It is sometimes forgotten that clubs have been immeasurably more impacted by the pandemic than counties. Although the club season in 2020 was the first off the blocks and played out in excellent summer weather with players up and down the county delighted to have exclusive time with their club-mates, there followed no activities until this summer.
It was noticeable on TG4 on Sunday that intercounty players in the Mayo championship meeting of Breaffy and The Neale referred to not having played for their clubs in a year. There have been two All-Ireland championships played between the 2020 and 2021 seasons.
This year marks a return to some sort of normality in that provincial and All-Ireland championships will be played albeit provincial finals won’t be completed until the new year.
The two outlier counties a year ago, Wexford and Waterford, have persevered with the split club season from 12 months ago, which saw the hurling championship played first, followed by the football.
In Wexford it was initially depicted as being a contrivance to allow former county hurling manager Davy Fitzgerald get quick access to his panellists but on closer examination turned out to be extremely popular with the players in what is arguably the most active dual county in the country – last year's county champions Shelmaliers had 13 players on both teams.
Anyway this year's winners, Rapparees were crowned the weekend before last and Waterford's county final between Ballygunner, in pursuit of a ninth successive title, and Roanmore takes place on Sunday.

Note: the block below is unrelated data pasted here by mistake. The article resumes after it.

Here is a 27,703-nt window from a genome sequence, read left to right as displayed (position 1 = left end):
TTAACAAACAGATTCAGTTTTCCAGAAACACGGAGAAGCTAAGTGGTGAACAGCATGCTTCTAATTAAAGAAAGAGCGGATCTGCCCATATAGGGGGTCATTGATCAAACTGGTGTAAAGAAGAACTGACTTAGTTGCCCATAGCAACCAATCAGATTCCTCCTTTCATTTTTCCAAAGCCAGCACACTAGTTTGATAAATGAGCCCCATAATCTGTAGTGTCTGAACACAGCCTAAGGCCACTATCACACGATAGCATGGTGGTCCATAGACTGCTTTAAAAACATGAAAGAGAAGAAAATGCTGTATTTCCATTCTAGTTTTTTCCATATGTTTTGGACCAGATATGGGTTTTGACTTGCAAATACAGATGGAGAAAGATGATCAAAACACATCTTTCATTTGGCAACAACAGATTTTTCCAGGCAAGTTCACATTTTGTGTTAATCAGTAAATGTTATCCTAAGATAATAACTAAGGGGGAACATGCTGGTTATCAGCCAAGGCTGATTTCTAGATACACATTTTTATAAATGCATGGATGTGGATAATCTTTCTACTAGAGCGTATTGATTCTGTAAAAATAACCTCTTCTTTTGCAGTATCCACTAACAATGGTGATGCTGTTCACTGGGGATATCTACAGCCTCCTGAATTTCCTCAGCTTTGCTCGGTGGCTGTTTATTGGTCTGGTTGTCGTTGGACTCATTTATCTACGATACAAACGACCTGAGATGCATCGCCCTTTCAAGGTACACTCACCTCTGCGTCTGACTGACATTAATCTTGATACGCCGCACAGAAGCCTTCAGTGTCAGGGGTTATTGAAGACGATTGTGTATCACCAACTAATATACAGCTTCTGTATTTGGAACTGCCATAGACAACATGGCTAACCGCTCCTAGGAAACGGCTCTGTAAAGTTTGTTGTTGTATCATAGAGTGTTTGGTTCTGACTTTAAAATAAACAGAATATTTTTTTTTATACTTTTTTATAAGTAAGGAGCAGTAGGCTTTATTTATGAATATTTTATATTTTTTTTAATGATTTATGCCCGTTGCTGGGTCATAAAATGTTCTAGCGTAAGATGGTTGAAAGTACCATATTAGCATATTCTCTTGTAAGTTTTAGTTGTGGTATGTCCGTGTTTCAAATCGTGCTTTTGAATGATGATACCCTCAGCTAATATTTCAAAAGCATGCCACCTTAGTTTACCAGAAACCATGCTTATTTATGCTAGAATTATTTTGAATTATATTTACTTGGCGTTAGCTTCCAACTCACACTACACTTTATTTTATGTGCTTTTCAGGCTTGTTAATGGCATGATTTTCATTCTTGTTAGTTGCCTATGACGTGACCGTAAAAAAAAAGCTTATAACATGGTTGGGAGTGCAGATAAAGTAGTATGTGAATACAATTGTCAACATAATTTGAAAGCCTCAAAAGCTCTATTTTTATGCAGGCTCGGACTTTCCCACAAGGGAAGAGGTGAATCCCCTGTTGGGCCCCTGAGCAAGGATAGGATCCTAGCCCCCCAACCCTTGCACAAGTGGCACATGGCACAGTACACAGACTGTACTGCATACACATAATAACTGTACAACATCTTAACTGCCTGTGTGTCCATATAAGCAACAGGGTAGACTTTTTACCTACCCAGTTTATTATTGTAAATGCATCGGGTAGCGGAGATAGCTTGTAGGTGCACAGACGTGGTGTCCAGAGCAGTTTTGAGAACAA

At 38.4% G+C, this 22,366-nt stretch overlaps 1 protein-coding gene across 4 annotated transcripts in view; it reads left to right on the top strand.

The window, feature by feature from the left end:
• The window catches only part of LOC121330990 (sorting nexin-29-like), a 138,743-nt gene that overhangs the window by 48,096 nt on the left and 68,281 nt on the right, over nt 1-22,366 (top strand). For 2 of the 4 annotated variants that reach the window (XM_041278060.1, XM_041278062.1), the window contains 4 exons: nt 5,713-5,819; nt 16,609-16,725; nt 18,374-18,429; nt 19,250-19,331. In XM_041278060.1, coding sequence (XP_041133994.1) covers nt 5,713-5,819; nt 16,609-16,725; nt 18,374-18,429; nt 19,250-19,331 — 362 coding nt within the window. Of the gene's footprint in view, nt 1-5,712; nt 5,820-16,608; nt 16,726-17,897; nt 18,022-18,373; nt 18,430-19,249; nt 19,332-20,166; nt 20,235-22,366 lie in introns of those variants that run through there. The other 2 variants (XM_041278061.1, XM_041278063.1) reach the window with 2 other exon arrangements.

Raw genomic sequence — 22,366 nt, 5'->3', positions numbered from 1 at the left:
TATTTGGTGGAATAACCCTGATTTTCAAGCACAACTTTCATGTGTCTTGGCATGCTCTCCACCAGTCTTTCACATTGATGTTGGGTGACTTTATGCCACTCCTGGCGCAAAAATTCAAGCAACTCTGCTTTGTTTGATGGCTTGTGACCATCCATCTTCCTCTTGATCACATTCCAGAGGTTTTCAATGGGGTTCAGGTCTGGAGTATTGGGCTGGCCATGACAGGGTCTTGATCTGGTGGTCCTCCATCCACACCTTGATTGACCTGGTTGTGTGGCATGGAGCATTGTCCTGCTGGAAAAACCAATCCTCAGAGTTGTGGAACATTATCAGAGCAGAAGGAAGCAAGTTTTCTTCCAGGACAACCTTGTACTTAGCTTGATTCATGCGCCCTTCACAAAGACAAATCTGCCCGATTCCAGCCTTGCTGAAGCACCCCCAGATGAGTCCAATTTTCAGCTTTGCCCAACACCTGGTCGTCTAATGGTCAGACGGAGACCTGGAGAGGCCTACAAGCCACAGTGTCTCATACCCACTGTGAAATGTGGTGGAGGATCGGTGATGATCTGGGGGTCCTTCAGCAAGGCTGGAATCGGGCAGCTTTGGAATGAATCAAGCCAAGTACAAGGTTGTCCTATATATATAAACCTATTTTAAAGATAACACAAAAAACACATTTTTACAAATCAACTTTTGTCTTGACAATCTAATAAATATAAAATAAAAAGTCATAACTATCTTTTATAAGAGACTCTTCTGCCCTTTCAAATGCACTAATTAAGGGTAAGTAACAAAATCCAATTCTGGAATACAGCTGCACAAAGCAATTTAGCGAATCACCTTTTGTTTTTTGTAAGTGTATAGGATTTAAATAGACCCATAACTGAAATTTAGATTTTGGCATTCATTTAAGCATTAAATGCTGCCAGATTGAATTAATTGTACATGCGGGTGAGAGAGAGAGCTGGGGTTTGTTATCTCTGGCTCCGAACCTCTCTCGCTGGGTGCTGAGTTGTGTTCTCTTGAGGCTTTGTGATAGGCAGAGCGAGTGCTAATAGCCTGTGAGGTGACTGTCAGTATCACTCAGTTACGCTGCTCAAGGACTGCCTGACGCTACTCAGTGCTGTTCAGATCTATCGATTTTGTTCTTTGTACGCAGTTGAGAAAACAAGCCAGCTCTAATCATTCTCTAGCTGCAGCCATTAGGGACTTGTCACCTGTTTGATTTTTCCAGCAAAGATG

There have been other finals – including Carlow – but by and large counties are hardly out of the preliminary stages of their championships and provincial competition isn’t scheduled to begin until late November. Leinster Council hasn’t even made its draws yet and these will take place next Monday.
There are reasons for the slow progress of county championships, including the hangover of 2020 competitions. For instance although just nine senior finals had to be completed this year after the GAA pulled the plug on club activity exactly a year ago next Tuesday, there were roughly twice that number of intermediate finals, which obviously had a bearing on this season’s senior championship.
All told it’s a long way from the pre-pandemic plans to complete the club All-Irelands within the calendar year, which had emerged in 2018 but these past two seasons have not been normal.
This year the intercounty championship ate into the club programme by six weeks more than would be the case normally, now that the split season has been accepted for the future and will entail All-Ireland finals concluding by the end of July.
All going well and without any hangover from the current season it should be possible to bring forward the club All-Irelands to January as in 2020, just weeks before the Covid nightmare materialised. In fact had that not been the case, the All-Ireland club championships would also have had to be re-fixed – as well as the 2021 equivalent being abandoned.
Next year’s should be played out by February.